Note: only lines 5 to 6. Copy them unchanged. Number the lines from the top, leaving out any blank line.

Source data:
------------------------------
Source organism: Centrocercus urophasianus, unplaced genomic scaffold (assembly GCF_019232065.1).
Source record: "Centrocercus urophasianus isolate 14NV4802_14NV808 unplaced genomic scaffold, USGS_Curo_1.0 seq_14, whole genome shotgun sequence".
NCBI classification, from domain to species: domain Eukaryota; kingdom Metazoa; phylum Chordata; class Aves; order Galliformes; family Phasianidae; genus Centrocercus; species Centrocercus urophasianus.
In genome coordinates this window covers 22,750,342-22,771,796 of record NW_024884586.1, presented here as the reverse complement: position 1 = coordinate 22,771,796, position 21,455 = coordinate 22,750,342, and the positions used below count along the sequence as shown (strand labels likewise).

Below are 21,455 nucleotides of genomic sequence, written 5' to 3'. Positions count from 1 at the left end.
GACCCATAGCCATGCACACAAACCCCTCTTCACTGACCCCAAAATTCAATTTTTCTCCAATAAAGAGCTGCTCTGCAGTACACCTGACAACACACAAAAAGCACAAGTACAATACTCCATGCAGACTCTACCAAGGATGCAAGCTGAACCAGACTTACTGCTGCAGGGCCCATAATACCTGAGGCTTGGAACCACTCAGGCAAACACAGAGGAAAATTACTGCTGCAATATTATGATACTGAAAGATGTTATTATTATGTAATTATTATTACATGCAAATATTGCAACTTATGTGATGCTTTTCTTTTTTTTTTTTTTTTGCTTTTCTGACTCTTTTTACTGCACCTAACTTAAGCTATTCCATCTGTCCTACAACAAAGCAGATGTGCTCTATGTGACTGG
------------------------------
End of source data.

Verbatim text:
Below are 21,455 nucleotides of genomic sequence, written 5' to 3'. Positions count from 1 at the left end.
GACCCATAGCCATGCACACAAACCCCTCTTCACTGACCCCAAAATTCAATTTTTCTCCAATAAAGAGCTGCTCTGCAGTACACCTGACAACACACAAAAAGCACAAGTACAATACTCCATGCAGACTCTACCAAGGATGCAAGCTGAACCAGACTTACTGCTGCAGGGCCCATAATACCTGAGGCTTGGAACCACTCAGGCAAACACAGAGGAAAATTACTGCTGCAATATTATGATACTGAAAGATGTTATTATTATGTAATTATTATTACATGCAAATATTGCAACTTATGTGATGCTTTTCTTTTTTTTTTTTTTTTGCTTTTCTGACTCTTTTTACTGCACCTAACTTAAGCTATTCCATCTGTCCTACAACAAAGCAGATGTGCTCTATGTGACTGG